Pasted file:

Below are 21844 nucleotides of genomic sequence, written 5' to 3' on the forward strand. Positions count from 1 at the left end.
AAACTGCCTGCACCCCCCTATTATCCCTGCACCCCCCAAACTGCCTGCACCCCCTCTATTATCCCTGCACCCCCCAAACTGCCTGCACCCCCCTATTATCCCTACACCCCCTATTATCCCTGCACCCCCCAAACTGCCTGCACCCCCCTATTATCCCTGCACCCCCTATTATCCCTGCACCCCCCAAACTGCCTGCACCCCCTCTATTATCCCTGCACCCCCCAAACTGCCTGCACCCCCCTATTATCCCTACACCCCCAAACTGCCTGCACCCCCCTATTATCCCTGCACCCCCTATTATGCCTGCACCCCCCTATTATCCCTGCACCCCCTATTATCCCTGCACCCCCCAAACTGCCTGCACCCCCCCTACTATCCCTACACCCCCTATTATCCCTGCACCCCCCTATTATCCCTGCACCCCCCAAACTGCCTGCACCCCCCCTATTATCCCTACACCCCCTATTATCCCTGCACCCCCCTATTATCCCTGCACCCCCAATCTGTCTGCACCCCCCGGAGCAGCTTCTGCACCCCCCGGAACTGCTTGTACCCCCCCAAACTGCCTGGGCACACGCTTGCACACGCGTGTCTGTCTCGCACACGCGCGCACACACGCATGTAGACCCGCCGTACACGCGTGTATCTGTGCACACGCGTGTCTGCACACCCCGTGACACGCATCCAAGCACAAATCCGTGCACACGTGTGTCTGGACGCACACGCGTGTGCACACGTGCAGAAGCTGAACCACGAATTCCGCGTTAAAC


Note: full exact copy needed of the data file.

Below are 21844 nucleotides of genomic sequence, written 5' to 3' on the forward strand. Positions count from 1 at the left end.
AAACTGCCTGCACCCCCCTATTATCCCTGCACCCCCCAAACTGCCTGCACCCCCTCTATTATCCCTGCACCCCCCAAACTGCCTGCACCCCCCTATTATCCCTACACCCCCTATTATCCCTGCACCCCCCAAACTGCCTGCACCCCCCTATTATCCCTGCACCCCCTATTATCCCTGCACCCCCCAAACTGCCTGCACCCCCTCTATTATCCCTGCACCCCCCAAACTGCCTGCACCCCCCTATTATCCCTACACCCCCAAACTGCCTGCACCCCCCTATTATCCCTGCACCCCCTATTATGCCTGCACCCCCCTATTATCCCTGCACCCCCTATTATCCCTGCACCCCCCAAACTGCCTGCACCCCCCCTACTATCCCTACACCCCCTATTATCCCTGCACCCCCCTATTATCCCTGCACCCCCCAAACTGCCTGCACCCCCCCTATTATCCCTACACCCCCTATTATCCCTGCACCCCCCTATTATCCCTGCACCCCCAATCTGTCTGCACCCCCCGGAGCAGCTTCTGCACCCCCCGGAACTGCTTGTACCCCCCCAAACTGCCTGGGCACACGCTTGCACACGCGTGTCTGTCTCGCACACGCGCGCACACACGCATGTAGACCCGCCGTACACGCGTGTATCTGTGCACACGCGTGTCTGCACACCCCGTGACACGCATCCAAGCACAAATCCGTGCACACGTGTGTCTGGACGCACACGCGTGTGCACACGTGCAGAAGCTGAACCACGAATTCCGCGTTAAAC